Bitcoin saw a 6% negative mining difficulty adjustment this week, which ensures that the cryptocurrency will continue mining blocks every ten minutes.
This indicates that the cryptocurrency is rapidly seeing a reduction in the number of miners vying to validate transactions, suggesting that the implications of the recent mining rewards halving event are starting to take ahold of the cryptocurrency.
The latest mining difficulty adjustment has come about concurrently with a significant decline in the benchmark cryptocurrency’s hash rate, which has continued sliding lower in the weeks since the mining rewards halving occurred.
It is important to note, however, that Bitcoin was able to avoid the “miner-death-spiral” that some analysts had predicted it would see.
Bitcoin Sees Sliding Hash Rate as Smaller Miners Shut Their Rigs Off
Bitcoin’s hash rate has declined quite significantly in recent times.
While looking towards the below chart, the hash rate reached fresh all-time highs just before the block rewards halving took place earlier this month.
Data via Blockchain.com
This was likely the result of miners upgrading their equipment in an effort to combat the reduced profitability stemming from the event.
In the time since it occurred, however, the cryptocurrency’s hash rate has been spiraling lower, just now setting fresh 2020 lows as it begins falling into an intense downtrend.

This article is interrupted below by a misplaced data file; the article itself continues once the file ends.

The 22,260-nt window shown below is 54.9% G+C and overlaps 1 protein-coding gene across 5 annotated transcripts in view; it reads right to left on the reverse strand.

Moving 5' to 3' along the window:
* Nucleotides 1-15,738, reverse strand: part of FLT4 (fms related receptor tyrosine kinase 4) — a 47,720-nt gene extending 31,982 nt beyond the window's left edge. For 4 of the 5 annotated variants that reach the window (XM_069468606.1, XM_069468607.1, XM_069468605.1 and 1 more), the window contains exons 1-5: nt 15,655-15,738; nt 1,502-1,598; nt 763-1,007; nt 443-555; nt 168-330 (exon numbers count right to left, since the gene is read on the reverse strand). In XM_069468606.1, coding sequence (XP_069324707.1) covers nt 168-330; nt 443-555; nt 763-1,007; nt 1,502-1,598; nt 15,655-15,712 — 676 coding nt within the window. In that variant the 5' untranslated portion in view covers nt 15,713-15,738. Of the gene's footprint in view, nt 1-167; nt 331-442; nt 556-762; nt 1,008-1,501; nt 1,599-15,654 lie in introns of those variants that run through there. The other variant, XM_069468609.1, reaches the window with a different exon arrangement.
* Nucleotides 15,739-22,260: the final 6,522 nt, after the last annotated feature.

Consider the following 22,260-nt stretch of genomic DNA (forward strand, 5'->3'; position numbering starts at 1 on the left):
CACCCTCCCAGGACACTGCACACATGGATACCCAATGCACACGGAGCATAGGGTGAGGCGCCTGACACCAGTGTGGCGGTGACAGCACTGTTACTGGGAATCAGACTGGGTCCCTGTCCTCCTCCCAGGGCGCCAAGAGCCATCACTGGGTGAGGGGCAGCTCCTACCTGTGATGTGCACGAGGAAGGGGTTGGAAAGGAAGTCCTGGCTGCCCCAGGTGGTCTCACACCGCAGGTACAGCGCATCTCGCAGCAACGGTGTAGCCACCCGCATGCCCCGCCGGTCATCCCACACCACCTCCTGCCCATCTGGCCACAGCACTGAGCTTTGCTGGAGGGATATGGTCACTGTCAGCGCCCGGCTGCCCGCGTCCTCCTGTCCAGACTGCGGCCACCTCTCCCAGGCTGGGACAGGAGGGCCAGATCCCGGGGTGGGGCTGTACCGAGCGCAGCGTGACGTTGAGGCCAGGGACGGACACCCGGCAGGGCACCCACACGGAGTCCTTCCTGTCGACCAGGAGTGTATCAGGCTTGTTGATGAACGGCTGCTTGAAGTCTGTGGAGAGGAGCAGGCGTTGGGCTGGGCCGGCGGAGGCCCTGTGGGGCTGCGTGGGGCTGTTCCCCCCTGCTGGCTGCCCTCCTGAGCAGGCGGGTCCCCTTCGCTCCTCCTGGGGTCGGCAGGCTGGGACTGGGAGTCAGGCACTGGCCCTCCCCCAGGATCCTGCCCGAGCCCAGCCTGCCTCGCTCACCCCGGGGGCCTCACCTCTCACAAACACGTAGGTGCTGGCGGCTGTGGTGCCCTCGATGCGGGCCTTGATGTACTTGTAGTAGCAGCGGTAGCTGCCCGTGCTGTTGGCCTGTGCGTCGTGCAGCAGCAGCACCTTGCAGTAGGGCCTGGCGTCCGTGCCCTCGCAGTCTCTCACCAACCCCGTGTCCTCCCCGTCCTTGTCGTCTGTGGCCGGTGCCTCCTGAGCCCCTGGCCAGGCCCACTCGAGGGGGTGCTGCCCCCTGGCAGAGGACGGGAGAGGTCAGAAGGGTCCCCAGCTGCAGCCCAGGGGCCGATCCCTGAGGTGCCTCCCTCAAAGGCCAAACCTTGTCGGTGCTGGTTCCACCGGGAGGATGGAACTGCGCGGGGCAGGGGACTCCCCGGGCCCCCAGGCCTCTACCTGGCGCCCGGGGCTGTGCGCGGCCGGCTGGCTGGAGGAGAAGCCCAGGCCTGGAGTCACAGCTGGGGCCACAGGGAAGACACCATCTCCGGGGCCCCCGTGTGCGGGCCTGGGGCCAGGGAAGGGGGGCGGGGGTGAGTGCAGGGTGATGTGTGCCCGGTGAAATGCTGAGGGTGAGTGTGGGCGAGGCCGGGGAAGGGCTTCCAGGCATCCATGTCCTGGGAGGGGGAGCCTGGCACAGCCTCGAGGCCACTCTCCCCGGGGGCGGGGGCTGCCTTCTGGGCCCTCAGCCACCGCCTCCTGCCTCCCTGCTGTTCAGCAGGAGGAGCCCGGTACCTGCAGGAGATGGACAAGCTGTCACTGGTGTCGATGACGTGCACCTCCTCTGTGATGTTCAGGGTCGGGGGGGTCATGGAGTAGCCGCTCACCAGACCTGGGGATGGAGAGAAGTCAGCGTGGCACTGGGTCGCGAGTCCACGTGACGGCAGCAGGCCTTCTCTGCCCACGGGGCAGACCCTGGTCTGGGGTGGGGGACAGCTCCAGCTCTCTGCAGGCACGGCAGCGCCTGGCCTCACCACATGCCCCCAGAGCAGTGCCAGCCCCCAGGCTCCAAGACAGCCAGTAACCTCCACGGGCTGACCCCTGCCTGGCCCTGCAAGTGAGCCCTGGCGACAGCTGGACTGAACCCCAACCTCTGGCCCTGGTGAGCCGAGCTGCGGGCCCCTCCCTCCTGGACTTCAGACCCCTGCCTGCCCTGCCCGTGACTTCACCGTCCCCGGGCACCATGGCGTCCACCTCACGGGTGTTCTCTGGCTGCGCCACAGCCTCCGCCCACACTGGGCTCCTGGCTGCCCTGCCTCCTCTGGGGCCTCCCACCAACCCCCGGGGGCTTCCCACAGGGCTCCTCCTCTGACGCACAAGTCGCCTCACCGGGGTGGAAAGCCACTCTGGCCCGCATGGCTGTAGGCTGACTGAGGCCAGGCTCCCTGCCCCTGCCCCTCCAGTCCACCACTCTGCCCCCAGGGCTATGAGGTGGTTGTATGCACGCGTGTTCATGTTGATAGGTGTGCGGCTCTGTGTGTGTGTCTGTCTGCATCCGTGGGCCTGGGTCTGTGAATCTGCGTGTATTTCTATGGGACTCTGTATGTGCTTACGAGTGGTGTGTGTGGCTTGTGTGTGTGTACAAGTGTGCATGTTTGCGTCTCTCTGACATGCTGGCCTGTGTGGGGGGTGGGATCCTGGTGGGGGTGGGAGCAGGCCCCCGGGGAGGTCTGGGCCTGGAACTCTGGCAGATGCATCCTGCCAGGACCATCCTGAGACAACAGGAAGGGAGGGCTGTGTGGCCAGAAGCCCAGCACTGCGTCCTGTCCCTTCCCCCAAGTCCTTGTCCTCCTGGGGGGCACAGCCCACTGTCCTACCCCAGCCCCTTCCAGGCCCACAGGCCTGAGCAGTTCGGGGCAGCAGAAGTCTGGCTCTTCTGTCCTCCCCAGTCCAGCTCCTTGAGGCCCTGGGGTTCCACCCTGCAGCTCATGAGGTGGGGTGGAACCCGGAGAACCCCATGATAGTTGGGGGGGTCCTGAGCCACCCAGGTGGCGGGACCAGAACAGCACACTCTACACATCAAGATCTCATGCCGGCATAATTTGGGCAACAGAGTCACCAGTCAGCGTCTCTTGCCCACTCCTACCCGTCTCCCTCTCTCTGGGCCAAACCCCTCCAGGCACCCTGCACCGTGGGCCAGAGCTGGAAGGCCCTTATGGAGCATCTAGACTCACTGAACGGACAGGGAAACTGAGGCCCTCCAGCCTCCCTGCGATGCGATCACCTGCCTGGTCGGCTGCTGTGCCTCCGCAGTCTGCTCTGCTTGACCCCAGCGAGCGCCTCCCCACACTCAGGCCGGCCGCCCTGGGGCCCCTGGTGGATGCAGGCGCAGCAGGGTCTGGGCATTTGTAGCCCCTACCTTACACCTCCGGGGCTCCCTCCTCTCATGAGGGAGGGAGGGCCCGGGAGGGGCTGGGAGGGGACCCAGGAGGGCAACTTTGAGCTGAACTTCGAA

It does appear that this decline has been tempered by the massive transaction fees that miners have been incurring as of late, which has lessened the sting stemming from the reduced block rewards.
Arcane Research put forth this possibility within a recent report, saying:
“Some of the reason why a lot of miners have stayed is probably related to the increased fees lately, covering some of the reward loss for miners.”
A decline in hash rate was not unexpected, as many analysts had previously mused the possibility that it would spark mass capitulation amongst miners as their profitability dissolved.
BTC Avoids “Death-Spiral” as Mining Difficulty Decreases
Bitcoin’s aforementioned 6% mining difficulty decrease has made it easier for the miners that have kept their rigs running to validate transactions.
Image Courtesy of Arcane Research
Arcane Research also spoke about this, explaining that this is the direct result of the decreased profitability of mining BTC post-halving.
“This week, mining difficulty for Bitcoin dropped by 6%… This is an indication of less miners competing to solve the puzzle to win the freshly minted bitcoin, as it became less profitable to mine after the halving.”
Importantly, they also go on to note that this adjustment is far from a “death spiral” that many had predicted.
“However, some expected a much larger drop and that this would be the end for a large group of miners. This did not happen, and the adjustment was not among the largest we’ve seen historically.”
The largest Bitcoin mining difficulty adjustment ever seen was 18.03%, taking place on October 31, 2011.
Featured image from Shutterstock.
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